... Pilgrimages provide the added differentiating value of the authentic, which is a plus, as opposed to the artificial [53]. Authenticity is a key element in this sacred journey [67,68], which has given rise to the concept of rural sociability: the paradox that participants enjoy contact with nature but are also inevitably in contact with others [62]. On the other hand, there is also the feeling of identity and of belonging to an original community [66], of recovering our origins in the rural sphere, which we all have hidden and relegated as we are now part of urban society [62]. ...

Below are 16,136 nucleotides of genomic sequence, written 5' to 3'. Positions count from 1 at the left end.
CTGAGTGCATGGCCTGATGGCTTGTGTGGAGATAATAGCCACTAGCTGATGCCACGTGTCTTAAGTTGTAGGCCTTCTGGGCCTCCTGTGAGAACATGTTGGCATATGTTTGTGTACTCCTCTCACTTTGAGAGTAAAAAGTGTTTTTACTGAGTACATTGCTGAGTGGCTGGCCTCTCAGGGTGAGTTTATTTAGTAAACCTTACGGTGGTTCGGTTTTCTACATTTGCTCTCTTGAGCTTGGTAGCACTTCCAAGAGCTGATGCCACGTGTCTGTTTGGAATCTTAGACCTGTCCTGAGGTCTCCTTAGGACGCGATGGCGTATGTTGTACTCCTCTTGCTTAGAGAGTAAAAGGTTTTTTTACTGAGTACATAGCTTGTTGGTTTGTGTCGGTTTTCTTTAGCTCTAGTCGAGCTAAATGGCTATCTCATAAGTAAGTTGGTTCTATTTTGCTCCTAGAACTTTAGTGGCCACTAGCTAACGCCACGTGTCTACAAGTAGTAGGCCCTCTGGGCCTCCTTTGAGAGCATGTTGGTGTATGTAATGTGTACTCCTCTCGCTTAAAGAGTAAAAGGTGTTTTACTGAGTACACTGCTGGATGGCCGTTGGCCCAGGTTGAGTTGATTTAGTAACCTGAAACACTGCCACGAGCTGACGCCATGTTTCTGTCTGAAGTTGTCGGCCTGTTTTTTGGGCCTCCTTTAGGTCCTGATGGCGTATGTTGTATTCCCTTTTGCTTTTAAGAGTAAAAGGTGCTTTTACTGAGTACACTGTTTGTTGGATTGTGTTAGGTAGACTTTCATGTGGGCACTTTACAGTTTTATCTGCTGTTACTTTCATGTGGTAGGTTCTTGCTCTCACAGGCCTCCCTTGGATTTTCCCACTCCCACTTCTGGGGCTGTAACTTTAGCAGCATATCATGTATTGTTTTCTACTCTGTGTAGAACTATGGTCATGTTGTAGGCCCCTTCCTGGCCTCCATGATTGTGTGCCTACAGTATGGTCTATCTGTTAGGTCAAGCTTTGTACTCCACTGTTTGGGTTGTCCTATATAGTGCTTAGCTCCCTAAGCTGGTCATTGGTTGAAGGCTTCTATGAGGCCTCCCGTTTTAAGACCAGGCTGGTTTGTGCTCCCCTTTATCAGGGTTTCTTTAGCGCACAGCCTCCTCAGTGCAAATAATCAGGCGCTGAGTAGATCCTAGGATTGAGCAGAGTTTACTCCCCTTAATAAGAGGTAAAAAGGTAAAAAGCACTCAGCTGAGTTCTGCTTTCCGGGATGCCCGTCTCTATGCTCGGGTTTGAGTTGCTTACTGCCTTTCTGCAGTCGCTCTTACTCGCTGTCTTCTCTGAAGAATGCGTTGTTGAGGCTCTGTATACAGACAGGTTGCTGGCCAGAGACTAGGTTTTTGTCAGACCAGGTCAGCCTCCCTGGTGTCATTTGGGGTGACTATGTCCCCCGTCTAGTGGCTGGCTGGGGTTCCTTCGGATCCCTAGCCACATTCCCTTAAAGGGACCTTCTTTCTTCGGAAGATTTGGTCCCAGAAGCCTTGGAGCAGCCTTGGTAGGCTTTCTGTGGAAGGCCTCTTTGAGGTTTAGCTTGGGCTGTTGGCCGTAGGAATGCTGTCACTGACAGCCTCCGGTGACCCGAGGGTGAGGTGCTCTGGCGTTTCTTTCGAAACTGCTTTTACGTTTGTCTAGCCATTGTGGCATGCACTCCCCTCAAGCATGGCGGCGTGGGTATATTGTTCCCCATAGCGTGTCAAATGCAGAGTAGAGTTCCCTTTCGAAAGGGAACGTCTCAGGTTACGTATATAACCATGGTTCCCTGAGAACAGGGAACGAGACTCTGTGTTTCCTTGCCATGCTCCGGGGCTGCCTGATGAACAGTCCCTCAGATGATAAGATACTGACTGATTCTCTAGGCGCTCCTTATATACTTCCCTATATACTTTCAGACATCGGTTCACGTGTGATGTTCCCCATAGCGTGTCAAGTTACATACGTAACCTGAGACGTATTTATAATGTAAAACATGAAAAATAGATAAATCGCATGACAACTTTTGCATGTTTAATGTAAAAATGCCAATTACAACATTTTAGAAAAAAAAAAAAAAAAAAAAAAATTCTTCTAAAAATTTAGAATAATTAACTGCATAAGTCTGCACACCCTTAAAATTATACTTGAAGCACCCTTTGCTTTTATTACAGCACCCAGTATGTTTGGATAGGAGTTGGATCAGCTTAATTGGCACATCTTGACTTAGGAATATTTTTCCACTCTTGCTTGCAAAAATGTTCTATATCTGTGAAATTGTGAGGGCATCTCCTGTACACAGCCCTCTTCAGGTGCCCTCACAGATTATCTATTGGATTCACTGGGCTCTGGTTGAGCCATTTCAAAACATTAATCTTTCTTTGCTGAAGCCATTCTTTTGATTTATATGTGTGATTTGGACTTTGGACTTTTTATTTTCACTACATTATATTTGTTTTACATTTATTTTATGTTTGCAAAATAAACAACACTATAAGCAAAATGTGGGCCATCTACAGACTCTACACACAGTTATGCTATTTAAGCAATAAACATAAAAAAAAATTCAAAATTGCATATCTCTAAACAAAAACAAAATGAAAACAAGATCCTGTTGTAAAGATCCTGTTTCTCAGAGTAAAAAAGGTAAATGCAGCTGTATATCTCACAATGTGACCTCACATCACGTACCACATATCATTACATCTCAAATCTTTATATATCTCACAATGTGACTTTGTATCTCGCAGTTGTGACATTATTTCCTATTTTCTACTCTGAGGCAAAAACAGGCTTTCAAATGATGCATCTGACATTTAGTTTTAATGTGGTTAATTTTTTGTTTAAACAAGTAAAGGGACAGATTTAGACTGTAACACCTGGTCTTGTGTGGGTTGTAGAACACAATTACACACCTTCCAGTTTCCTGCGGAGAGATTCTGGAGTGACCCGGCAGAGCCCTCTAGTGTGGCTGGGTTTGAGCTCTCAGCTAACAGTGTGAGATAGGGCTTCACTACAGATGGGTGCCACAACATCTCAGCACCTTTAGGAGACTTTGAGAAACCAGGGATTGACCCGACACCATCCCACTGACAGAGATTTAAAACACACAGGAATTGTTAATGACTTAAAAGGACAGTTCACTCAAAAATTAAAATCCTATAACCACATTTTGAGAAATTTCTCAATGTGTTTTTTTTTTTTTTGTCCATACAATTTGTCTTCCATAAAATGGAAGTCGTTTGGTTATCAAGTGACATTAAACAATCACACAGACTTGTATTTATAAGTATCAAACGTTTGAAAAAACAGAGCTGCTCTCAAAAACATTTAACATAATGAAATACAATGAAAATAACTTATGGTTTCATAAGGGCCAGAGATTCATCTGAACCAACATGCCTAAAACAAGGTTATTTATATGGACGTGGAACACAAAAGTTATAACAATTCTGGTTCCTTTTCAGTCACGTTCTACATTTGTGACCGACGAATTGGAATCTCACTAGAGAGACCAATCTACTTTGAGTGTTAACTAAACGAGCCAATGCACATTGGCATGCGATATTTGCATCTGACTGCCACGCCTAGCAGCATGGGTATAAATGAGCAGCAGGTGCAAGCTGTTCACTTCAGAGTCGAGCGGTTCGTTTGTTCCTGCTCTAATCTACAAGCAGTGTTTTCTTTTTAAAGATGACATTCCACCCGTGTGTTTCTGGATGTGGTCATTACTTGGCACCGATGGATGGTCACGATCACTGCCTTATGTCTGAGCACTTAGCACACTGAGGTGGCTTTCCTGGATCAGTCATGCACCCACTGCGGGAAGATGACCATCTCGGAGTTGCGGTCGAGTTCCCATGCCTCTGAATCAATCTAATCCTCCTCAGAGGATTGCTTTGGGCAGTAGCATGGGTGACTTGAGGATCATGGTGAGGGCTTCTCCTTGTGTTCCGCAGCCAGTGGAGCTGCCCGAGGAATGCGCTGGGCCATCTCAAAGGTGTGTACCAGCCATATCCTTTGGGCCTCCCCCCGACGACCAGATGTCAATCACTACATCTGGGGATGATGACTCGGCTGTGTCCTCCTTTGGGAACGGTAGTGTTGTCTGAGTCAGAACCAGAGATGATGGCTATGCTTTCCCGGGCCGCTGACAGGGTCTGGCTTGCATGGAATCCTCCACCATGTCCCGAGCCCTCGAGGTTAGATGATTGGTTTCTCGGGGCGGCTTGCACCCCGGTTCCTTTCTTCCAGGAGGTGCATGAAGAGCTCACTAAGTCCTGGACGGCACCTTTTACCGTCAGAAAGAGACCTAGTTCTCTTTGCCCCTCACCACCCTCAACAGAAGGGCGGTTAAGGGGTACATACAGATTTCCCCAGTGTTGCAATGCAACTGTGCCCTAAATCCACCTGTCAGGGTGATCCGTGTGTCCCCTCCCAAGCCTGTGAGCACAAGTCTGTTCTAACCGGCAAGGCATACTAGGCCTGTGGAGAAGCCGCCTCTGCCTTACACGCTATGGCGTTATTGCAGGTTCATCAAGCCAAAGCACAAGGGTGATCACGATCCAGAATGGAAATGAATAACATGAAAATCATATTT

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The organization of an open-air sporting event involves a series of challenges. People are drawn by the desire to do sport, preferably in close contact with nature, so as to complement healthy lifestyles, and in search of air purity. Sporting organizations are increasingly searching for new locations that do not only attract athletes, but spectators and companions too. Races in natural parks provide the additional benefit of doing sport in a unique space, usually a transmitter of simplicity, pure air, and tranquillity. Organizing a mountain race in a natural park implies some issues. These are areas of great environmental richness that must be protected. Natural parks are places of individual recreational activity. Within the running phenomenon, a new type of mountain race has appeared: the hiking-oriented pilgrimage, in which athletes travel ancestral paths, pilgrimage routes thus combining sport practice with spirituality. This paper aims to analyse all the actions and policies that were carried out for the peaceful integration and coexistence of two totally different events that coincide physically and temporally: the Penyagolosa Trails race, and the Peregrins de les Useres, an ancestral pilgrimage that is carried out by each and every one of the towns belonging to the Penyagolosa Natural Park. The objective is to demonstrate the sustainability of the project thanks to the collective effort and the goodwill of the interested parties, in a way that produces a mutual benefit.